# Algebraic Thinking and Valentines

February 8, 2013

No matter what grade level or which curriculum standard is in place, patterns are a crucial aspect of math learning. They are a unifying theme- from creating separate Piles of yellow and green Blocks to understanding the role of “y” in a multi-variable equation. In fact, there are patterns everywhere we look – in shapes, time, language, desk arrangements, buildings, calendars, etc.

But we’ll keep it to mathematical patterns for now. Specifically- number patterns. Number patterns are important because they allow students to make predictions and generalizations, which helps them generate solutions to broader and more complicated problems. Recognizing patterns in numbers is a precursor to recognizing patterns in functions, which are simply rules that define the relationships between various quantities (learner.org).

And so- with moms standing in the aisles of Halmark, wavering between “my little pony” and “care bears” 100-pack valentine cards, let’s work on a Valentine-Card Number-Pattern Math-Problem!

If there are 24 students in class and each student gives one valentine to every other student, how many valentines will be given?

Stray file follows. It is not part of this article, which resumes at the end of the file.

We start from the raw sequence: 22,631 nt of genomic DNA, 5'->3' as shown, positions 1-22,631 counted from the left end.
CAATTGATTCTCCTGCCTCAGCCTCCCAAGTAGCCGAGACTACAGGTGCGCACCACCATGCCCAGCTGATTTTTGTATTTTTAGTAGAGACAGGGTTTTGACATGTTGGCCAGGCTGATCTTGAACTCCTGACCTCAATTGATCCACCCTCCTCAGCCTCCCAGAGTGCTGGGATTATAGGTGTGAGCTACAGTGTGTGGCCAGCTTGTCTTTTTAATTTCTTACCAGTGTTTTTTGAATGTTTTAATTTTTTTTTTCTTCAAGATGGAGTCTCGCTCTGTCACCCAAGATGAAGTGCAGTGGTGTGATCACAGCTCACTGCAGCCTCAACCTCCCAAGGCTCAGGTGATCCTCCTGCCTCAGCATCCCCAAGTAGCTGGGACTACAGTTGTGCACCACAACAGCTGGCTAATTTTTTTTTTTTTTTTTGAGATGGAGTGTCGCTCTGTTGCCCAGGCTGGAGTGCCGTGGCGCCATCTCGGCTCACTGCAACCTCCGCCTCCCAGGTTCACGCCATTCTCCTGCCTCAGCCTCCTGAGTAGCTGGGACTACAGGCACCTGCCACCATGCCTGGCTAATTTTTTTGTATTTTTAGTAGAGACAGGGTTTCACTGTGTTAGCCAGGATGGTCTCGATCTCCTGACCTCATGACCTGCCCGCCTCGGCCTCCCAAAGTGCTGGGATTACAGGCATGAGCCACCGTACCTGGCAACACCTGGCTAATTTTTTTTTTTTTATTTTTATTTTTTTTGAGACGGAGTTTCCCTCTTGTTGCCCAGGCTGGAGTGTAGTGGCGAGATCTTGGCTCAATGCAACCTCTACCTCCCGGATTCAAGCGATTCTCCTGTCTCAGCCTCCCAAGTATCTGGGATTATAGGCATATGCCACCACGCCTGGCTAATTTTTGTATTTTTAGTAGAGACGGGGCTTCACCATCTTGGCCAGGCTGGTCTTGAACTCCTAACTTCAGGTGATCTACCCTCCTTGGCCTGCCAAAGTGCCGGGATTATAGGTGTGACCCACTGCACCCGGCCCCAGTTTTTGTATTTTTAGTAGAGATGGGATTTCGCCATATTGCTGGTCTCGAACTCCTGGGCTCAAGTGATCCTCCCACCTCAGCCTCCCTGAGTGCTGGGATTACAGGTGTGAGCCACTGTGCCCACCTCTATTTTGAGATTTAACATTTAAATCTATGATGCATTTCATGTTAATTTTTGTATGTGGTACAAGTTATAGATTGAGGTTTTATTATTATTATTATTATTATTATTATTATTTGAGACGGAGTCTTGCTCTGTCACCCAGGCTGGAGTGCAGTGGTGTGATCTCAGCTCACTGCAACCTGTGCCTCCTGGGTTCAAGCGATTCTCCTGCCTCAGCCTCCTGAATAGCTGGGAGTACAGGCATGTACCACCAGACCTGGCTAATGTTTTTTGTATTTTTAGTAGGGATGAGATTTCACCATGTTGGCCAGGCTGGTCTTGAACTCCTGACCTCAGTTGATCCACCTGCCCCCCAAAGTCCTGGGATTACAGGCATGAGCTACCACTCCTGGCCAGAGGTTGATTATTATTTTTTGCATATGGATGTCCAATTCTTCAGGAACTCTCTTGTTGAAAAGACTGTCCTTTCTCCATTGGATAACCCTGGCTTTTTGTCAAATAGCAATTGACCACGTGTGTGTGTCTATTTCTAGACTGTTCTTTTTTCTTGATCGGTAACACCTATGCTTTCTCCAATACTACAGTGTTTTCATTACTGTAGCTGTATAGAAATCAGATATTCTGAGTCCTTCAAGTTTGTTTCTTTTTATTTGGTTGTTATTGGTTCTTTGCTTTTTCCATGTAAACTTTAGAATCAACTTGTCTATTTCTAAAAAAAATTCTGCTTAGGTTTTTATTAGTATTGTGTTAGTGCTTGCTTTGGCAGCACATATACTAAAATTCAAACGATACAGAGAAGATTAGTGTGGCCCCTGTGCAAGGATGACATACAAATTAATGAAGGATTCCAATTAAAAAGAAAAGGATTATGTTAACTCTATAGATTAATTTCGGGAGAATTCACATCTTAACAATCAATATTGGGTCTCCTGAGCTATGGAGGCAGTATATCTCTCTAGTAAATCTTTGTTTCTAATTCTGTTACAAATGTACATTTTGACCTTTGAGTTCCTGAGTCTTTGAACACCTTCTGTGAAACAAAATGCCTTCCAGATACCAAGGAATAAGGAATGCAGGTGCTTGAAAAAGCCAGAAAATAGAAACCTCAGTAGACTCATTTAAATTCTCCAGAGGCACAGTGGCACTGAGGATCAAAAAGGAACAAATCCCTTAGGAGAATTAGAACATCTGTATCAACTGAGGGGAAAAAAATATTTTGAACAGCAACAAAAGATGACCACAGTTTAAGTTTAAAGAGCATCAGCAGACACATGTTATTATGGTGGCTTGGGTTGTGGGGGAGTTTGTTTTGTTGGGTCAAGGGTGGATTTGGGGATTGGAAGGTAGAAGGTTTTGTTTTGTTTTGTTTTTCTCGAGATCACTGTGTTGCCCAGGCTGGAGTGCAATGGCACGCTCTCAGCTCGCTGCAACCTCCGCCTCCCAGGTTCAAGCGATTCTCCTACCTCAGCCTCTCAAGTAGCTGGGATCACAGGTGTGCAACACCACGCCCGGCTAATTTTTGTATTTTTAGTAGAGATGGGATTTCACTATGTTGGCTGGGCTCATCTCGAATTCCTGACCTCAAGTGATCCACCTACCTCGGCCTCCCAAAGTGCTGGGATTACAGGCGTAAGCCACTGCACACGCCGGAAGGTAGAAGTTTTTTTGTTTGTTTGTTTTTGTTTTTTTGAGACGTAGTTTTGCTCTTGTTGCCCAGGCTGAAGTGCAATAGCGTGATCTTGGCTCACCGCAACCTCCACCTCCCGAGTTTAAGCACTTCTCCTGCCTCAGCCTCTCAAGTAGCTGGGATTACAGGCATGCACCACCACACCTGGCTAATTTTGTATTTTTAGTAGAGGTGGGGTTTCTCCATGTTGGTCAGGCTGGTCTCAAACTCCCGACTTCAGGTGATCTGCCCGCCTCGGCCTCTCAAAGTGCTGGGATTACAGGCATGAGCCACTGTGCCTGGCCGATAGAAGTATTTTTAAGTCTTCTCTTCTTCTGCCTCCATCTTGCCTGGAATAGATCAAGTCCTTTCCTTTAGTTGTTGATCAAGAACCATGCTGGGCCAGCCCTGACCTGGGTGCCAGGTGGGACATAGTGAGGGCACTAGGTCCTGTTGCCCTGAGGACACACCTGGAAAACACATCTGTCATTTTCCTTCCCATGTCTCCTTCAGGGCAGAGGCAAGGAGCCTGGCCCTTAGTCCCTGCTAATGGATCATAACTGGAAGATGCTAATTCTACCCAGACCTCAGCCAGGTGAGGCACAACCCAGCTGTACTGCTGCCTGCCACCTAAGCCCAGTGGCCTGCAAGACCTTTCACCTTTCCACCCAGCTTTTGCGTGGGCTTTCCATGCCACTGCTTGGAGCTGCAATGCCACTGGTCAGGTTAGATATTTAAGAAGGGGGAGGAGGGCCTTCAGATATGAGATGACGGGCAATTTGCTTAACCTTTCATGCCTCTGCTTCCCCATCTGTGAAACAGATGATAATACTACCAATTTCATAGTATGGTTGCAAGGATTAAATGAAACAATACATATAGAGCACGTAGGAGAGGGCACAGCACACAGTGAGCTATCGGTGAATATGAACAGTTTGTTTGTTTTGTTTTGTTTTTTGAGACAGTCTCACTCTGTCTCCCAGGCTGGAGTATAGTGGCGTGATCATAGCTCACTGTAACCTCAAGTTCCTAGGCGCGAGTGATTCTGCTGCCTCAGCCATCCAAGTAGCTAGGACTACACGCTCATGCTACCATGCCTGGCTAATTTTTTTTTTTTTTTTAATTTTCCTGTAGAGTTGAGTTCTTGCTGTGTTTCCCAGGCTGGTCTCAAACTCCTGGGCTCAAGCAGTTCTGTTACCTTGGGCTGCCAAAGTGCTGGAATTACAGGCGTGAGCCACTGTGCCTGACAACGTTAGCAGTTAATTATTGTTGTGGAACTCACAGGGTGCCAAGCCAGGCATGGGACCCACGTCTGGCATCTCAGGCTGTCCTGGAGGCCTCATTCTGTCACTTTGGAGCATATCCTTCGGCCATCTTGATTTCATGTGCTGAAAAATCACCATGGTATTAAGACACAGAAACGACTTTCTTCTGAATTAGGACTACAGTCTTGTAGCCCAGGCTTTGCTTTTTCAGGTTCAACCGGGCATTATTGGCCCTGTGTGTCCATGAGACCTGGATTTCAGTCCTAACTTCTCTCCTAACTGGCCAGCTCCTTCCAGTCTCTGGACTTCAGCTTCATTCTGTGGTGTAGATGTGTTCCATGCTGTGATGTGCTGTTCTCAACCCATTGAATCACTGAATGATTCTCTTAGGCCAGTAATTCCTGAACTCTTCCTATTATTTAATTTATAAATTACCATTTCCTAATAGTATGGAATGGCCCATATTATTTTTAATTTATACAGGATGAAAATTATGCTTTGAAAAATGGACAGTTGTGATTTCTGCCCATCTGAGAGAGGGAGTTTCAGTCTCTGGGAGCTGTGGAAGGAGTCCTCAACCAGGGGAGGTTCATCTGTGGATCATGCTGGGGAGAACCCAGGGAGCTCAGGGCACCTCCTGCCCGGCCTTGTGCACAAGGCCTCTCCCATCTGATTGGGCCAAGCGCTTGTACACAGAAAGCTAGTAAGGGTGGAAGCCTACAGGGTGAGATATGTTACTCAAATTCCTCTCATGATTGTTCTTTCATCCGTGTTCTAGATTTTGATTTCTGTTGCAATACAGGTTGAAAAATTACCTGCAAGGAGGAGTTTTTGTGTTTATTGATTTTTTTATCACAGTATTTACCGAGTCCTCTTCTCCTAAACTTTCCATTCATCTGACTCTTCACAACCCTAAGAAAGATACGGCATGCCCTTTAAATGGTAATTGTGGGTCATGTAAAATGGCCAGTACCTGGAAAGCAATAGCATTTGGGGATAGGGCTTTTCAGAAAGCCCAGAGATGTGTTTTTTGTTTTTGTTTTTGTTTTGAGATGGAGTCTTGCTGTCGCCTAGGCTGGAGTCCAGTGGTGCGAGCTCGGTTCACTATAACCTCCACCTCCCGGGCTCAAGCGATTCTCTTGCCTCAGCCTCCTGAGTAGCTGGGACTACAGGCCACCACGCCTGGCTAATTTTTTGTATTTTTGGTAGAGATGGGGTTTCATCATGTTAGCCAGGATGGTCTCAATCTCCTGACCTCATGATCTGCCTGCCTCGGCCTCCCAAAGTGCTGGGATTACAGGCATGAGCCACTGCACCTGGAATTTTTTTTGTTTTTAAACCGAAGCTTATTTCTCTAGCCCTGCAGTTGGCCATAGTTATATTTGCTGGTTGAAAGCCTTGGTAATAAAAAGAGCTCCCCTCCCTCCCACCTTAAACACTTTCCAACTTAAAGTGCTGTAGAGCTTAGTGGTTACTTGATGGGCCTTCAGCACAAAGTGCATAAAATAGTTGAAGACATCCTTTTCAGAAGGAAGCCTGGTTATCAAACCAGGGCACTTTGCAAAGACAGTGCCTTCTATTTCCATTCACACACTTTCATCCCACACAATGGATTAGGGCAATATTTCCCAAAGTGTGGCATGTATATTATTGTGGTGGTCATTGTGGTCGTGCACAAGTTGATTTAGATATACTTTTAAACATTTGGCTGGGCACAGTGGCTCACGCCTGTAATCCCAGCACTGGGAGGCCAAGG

Every grade level can work on this problem, because there are many different ways to get the answer. For younger students, simplify by asking them to start with a smaller number- 3, perhaps- and count or draw the relationships. With 3 students there would be 6 valentines:

A – B

A – C

B – A

B – C

C –A

C –B

How about with 4 students? Create a chart showing the pattern as the number of students increases.

More advanced students can use multiplication to find the answer. With 3 students, each student would hand out two valentines. 3 students x 2 valentines = 6. What about with 4 students? 8? 24?

Bring it to life! Ask your students to each bring one valentine for every other student in class. Have them distribute them, then count them and add them up. Did it work?

A more complicated version of the question can be asked of older students with valentine hugsinstead of valentine cards. If there are 24 students in class and every student hugs every other student once, how many hugs will be given?

Ask them to start by indicating the pattern-

A hugs B

A hugs C

B hugs C

For a classroom of 3 students, there would be 3 hugs. (notice we did not include C hugs B, because that hug has already been counted)

What is the difference between the cards and the hugs? Why?

Ask them to find the formula in the pattern, and explain how they got there. Since they don’t give valentines to themselves, for any number of students, n, each student gives out one less valentine than there are students. That gives us n(n-1), but stopping there would double-count the hugs (because B hugs C is the same as C hugs B). So we divide by two: n(n-1)/2

In a class of 24 students, there would be 24(24-1)/2 or 276 hugs!

Happy Valentine’s Day!